The first major official survey of students' feelings about their courses shows more than 80% satisfied with their higher education.
Now we know what graduates were really thinking
The survey, of more than 170,000 final year students in England, Wales and Northern Ireland, is on a new website allowing course data to be compared.
There were significant differences between and within institutions.
Higher Education Minister Bill Rammell said these could result in departments improving - or ceasing to function.
The survey involved invitations being sent to all 287,425 students who were finishing courses last spring.
Officials at the Higher Education Funding Council for England (Hefce), which commissioned it, were delighted with the overall response rate of more than 60%.
The students answered 21 questions in six groups, relating to:
A final question involved overall satisfaction.
- assessment and feedback
- academic support
- organisation and management
- learning resources
- personal development
Answers were scored 1 to 5.
This has produced satisfaction ratings for 41 subjects in 19 categories at 141 higher education institutions, though not all had a sufficient response rate to be included.
One intriguing aspect noted by officials at Hefce is that the overall satisfaction rating was often higher than the average of the other questions.
Boycotts by student unions at Cambridge, Oxford and Warwick who were suspicious of the exercise resulted in response rates well below 30% which means they do not feature.
Bill Rammell said he found their attitude "quite inexplicable".
Julian Nicholds of the National Union of Students, which was a partner in the project, said it had spoken to the individual student leaders concerned and their successors in an effort to get a better participation next time around.
Because Scotland is doing a different, incompatible student survey, Scottish universities are not included.
Mr Rammell said he wanted to discuss this with his counterparts on the Scottish Executive.
Overall satisfaction ranges from 4.5 at the Open University down to 3.5 at the University of the Arts London.
For teaching quality, the OU is joint top on 4.3 with Birkbeck and the College of St Mark and St John, while London Metropolitan and Middlesex are bottom on 3.7.
Hefce's chief executive, Sir Howard Newby, said institutions would want to look at how student satisfaction ratings varied between the different subjects they offered - indeed they were already doing so.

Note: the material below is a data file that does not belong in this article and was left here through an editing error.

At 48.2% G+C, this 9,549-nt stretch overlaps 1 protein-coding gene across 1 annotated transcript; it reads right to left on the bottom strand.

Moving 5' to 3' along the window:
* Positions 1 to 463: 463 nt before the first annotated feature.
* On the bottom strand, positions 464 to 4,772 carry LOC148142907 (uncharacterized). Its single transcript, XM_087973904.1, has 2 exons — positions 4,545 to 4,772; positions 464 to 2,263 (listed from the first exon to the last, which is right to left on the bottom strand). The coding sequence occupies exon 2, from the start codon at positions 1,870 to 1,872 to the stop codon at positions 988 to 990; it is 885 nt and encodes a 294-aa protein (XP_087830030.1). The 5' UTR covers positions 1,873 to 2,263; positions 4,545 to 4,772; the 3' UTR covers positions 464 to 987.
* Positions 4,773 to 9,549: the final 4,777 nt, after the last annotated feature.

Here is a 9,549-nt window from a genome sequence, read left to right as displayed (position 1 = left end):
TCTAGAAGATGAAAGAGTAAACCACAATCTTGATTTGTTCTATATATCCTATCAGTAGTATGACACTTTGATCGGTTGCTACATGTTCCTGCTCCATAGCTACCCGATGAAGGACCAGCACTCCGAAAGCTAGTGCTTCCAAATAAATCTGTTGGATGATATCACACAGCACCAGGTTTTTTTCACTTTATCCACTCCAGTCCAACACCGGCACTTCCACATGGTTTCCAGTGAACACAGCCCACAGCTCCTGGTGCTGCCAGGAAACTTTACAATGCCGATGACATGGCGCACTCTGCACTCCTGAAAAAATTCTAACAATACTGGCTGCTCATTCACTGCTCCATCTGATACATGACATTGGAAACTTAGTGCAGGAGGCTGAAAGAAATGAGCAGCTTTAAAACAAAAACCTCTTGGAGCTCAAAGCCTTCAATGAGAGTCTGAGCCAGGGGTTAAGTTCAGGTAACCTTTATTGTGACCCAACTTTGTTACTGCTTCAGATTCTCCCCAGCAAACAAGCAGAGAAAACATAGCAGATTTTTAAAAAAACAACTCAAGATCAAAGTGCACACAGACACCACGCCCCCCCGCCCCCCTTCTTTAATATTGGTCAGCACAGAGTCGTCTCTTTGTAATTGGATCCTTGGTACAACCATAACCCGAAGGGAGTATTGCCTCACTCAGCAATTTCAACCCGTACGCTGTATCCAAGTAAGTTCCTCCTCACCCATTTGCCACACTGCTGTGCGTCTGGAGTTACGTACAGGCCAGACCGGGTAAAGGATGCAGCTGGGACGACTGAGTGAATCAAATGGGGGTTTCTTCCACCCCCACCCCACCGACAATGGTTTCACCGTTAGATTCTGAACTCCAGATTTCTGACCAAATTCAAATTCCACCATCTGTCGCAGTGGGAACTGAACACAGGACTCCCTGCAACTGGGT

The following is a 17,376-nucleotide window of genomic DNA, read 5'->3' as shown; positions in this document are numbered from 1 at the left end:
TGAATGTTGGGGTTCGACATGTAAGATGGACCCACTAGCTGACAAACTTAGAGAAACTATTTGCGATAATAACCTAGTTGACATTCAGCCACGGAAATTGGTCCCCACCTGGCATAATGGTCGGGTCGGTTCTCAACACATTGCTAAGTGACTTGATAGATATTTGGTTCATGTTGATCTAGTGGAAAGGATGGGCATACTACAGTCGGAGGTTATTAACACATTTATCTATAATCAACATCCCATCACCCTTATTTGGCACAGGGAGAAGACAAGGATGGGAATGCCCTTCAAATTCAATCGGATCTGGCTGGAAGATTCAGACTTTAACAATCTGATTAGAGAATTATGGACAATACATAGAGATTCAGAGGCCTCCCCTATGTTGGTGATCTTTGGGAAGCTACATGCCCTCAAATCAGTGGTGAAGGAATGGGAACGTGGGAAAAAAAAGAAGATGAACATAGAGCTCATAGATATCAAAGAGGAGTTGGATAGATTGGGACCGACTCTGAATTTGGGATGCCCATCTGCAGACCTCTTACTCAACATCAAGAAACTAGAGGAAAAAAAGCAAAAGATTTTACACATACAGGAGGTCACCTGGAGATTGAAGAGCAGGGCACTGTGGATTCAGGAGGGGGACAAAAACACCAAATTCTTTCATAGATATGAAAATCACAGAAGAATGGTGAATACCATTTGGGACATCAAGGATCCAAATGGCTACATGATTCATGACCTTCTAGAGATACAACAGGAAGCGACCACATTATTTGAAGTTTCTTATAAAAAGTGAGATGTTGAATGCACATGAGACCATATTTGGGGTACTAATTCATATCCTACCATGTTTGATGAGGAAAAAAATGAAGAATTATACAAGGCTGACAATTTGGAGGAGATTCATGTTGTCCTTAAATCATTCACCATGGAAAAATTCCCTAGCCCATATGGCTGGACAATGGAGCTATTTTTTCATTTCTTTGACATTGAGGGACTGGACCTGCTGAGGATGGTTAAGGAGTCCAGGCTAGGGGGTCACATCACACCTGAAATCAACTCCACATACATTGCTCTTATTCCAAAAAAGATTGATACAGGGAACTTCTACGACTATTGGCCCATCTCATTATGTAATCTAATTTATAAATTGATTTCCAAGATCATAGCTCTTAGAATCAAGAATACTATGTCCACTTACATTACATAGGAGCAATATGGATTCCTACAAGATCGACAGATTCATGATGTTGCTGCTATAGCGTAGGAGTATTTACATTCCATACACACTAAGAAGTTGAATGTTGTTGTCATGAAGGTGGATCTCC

Sir Howard said the provision of more information for prospective students had assumed even greater importance with the introduction of higher fees from next year.
Much of what they currently received was "promotional" - now, as consumers, customers and clients, they would have a greater range of disinterested information.
Mr Rammell said it was about "empowering" students and he had been struck by the seriousness with which institutions were taking the findings.
Over time, results would show which of them were not "coming up to scratch" and would have to improve or "cease to function effectively".
"I have some evidence, which is anecdotal, that some of the results are counter-intuitive in terms of what you might expect," he said.
"If that's the case that would be a positive thing."
Using the TQI website, students can select a proposed subject of study then put institutions offering that subject into a virtual "basket" - like in an online shop.
They can then compare up to six at a time on the basis of the student survey and a raft of other data such as the actual Ucas points students had when they began their courses, what degree results they achieved.
In a pilot version, parents and students had also been interested to look at what sort of employment graduates went into.
What you cannot do in any simple way is choose a subject and ask, in effect, "who does this best?"
Nor, at this stage, is there any cross-referencing with data on tuition fees or bursaries.